I spent three years working at one of the worlds largest marketing consultancies; in that time the one word I grew to loathe above all others was “Methodology”.

For example:

  • “Our unique and proprietary marketing methodology puts us way ahead of the other marketing consultancies.”
  • Viral Marketing sounds like a great idea… can you go away and develop a methodology for selling it?”

In business, ‘Methodology’ used as a pretentious substitute for the word ‘Method’. Most marketing consultants think that the addition of an ‘-ology’ makes their half thought out processes sound a little more scientific. This gives them the ability to charge twice as much for it. It’s the worst kind of corporate bullshit.

Actually, "Methodology" and "Method" refer to quite different concepts;

Methodology should mean the theoretical analysis of the methods and principles that underlie a particular field of knowledge. A methodology is not so much the tools of business and investigation (methods), but the principles that govern their application.

Personally, given that I found myself working in a business that would happily use the word "philosophy" to describe attitude, disposition or at a real stretch, beliefs I had just sort of given up on the idea that linguistic precision (reflecting disciplined and rigourous thinking) would find any sympathy or a place of value.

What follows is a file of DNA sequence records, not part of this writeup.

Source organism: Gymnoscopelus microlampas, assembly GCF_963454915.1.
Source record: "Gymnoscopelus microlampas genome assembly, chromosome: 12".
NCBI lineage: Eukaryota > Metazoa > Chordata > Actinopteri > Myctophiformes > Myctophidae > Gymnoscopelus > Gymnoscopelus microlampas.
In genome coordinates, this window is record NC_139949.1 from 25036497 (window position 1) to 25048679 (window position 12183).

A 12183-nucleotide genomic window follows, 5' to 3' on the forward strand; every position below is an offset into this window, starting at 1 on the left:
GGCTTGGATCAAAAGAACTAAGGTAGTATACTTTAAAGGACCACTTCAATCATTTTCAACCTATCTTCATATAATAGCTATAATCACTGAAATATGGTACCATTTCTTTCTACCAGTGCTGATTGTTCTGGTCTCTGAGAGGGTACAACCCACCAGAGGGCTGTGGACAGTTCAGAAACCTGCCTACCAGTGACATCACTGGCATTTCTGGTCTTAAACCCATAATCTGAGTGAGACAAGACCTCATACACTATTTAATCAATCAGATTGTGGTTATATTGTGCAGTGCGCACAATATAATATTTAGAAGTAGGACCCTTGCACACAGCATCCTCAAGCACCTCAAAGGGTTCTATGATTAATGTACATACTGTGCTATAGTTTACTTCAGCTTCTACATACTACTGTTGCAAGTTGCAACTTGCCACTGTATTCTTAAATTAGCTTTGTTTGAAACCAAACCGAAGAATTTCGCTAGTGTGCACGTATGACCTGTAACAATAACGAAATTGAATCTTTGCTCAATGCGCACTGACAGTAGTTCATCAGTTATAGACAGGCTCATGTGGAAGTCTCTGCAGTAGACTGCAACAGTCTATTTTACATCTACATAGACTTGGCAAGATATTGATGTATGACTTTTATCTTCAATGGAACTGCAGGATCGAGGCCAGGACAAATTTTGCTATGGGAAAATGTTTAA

Methodology is also a term used in the sciences and humanities: natural science, sociology, psychology, economics, mathematics, computer science and even philosophy.

Most commonly, it is meant to refer to the axioms (or assumed beliefs) that act as the foundation of our inquiry, as well as the form that the inquiry should take. In a wide sense, it refers to the form that an inquiry might take. A methodology, in most cases, does not include the theoretical results of an inquiry, though certain results might be the aim. If a methodology gives rise to certain results by methodologically assuming them, the methodology will probably be considered flawed. A methodology and an application generally aim to produce some sort of result, some answer to our inquiry.

Of course, this form will not always be formally-analyzable. In many cases, an explication of a methodology might be more confusing and difficult than an implementation of it (most methodologies are constructed ad hoc, i.e., as we go).

Meth`od*ol"o*gy (?), n. [Gr. method + -logy.]

The science of method or arrangement; a treatise on method.

Coleridge.

 

© Webster 1913.

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